We are now implementing the HBB training in the 58 provinces throughout Vietnam. These courses are directed by two national trainers and two provincial trainers, previously trained at the national training in Hanoi. The provincial courses include 14-16 participants, invited by the Provincial Department of Reproductive Health. The leaders of the National Department of Maternal Child Health travel to each province to speak at the opening ceremony, endorse the HBB program as a national standard, and empower the participants to take seriously their responsibilities as provincial trainers.
The format for the provincial trainings is different from what we have previously done and it has been a paradigm change. Recommended by Dr Hoa and Ms Linh, the provincial trainings focus on building the capacity of a core group of national and provincial trainers. The HBB training lasts four days: two days of HBB training, evaluation, perpetuation planning, sustainability and teaching tips. The next two days are dedicated to Supportive Supervision lessons focused on effective communication and how to become excellent trainers. The inspirational Supportive Supervision discussions were developed and taught by Mrs Linh and Dr Hoa. Training concepts taught through PowerPoint lessons and group discussions are enhanced through large and small group activities with applicable object lessons. Each small group is assigned to prepare one of the HBB lessons and present it to the class. Positive feedback and constructive ideas for improvement are given using concepts learned during the day. In the end, everyone learns ways to improve their teaching skills and implement supportive supervision during subsequent trainings, provider mentoring and program evaluations.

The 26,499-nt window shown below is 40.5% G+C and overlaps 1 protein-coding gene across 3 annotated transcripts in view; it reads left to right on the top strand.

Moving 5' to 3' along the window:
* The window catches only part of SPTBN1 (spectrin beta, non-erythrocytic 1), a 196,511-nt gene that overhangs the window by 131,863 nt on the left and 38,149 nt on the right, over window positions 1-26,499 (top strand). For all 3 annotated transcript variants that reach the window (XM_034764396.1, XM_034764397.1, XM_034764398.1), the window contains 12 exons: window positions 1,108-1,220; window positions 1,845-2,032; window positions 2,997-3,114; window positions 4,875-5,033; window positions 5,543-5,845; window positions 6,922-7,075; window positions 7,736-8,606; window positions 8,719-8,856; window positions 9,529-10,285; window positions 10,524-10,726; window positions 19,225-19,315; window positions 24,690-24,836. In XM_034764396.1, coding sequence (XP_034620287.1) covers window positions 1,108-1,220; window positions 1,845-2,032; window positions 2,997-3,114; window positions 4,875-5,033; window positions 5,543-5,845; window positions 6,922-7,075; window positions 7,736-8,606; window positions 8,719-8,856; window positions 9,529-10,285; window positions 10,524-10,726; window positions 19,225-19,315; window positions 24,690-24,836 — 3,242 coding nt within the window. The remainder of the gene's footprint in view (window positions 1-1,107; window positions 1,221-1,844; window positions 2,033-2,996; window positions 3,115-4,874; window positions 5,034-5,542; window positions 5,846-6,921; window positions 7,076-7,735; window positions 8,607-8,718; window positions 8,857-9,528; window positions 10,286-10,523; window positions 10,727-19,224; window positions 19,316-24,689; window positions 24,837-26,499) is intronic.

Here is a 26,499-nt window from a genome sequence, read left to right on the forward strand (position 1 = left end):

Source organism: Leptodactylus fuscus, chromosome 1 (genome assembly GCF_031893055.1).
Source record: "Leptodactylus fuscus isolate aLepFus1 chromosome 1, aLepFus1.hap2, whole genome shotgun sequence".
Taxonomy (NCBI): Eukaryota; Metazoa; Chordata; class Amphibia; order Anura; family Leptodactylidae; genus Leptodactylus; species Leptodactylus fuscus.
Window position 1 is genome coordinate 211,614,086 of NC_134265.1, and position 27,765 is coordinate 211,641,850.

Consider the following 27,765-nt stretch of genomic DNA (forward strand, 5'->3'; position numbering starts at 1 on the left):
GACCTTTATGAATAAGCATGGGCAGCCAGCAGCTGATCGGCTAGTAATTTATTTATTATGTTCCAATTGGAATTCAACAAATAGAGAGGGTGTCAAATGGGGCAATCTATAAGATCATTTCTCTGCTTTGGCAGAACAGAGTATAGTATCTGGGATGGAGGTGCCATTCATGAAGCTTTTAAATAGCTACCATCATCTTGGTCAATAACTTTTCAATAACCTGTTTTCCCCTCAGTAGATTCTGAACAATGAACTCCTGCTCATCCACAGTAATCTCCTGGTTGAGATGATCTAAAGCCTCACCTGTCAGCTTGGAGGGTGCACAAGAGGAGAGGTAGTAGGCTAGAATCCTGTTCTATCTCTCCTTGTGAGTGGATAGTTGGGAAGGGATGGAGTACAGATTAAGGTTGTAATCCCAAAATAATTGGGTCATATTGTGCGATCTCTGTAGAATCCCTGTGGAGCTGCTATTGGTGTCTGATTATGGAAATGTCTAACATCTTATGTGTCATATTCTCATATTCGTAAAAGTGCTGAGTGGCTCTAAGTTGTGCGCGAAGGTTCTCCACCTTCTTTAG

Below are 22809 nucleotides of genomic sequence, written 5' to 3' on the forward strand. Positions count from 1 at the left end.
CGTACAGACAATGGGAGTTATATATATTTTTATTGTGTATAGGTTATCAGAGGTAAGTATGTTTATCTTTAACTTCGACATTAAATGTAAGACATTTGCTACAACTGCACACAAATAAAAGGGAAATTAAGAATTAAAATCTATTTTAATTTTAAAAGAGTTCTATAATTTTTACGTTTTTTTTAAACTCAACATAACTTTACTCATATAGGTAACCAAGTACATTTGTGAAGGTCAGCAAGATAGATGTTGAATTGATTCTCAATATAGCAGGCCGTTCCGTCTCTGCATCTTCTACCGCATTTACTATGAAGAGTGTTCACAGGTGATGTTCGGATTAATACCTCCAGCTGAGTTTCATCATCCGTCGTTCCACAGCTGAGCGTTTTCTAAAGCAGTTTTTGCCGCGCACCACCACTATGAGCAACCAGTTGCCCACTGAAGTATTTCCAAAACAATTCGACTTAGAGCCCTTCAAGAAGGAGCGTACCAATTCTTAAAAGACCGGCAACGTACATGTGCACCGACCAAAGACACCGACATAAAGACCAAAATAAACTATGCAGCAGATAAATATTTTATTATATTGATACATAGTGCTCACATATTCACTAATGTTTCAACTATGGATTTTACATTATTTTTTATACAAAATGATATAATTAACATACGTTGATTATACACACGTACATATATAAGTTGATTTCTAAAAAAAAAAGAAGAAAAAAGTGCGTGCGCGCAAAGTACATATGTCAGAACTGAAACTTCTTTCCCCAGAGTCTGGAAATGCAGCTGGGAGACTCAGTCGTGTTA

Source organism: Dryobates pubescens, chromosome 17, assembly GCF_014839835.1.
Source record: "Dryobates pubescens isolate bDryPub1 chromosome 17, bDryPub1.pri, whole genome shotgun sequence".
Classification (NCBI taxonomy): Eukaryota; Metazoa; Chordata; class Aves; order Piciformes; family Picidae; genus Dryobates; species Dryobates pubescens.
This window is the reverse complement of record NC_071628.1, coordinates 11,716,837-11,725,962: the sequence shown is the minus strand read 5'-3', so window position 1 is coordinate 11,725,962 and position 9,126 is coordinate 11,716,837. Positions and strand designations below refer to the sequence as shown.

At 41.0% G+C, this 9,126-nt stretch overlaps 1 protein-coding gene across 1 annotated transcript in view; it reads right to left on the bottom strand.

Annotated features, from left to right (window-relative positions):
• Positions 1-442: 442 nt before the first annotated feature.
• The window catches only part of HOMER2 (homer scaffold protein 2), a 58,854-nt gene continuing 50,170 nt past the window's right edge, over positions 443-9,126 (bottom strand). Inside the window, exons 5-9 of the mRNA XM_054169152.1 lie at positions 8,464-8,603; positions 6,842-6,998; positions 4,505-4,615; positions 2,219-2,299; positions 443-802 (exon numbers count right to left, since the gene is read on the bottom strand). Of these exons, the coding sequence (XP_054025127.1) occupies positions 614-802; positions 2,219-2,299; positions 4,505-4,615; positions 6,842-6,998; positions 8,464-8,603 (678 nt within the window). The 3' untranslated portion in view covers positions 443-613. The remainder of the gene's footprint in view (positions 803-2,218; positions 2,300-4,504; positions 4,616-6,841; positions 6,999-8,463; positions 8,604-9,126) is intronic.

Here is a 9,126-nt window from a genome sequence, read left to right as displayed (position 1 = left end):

At the end of the fourth day, assignments are given, team leaders appointed, and detailed plans are made for subsequent provider trainings to be held within a few days and weeks of the master training while enthusiasm is high. The plan includes dates for district trainings to be completed within two months. These trainings are taught under the oversight of VietHealth leadership. LDS Charities pays for the registration materials, lunches for participants and per Diems for the provincial trainers and support staff. The MOH is responsible for training HBB in the communes (small clinics).
Paying an organization to facilitate a relationship with the MOH, plan and implement the HBB trainings, and follow-up with the cascading and sustaining of the program has been essential in Vietnam. In the past, we have been discouraged from paying partners for facilitating and following up on evaluation, mentoring and sustainability. After observing VietHealth in action, seeing their networking with the MOH, and observing their understanding of how things work in Vietnam, we feel using an implementing partner is the proven way for the LDSC model to make a sustainable difference.
The model of a small core group of national trainers (6-10) working to train small groups of provincial trainers (14-16) works very well in Vietnam. It produces strong, dedicated trainers who are responsible for provincial cascading, refresher courses, mentoring and evaluation.
This pattern has been successfully replicated in several provinces throughout Vietnam with the plan that it will become a model for other NGOs teaching HBB in Vietnam.
Submitted by Deb and Steve Whipple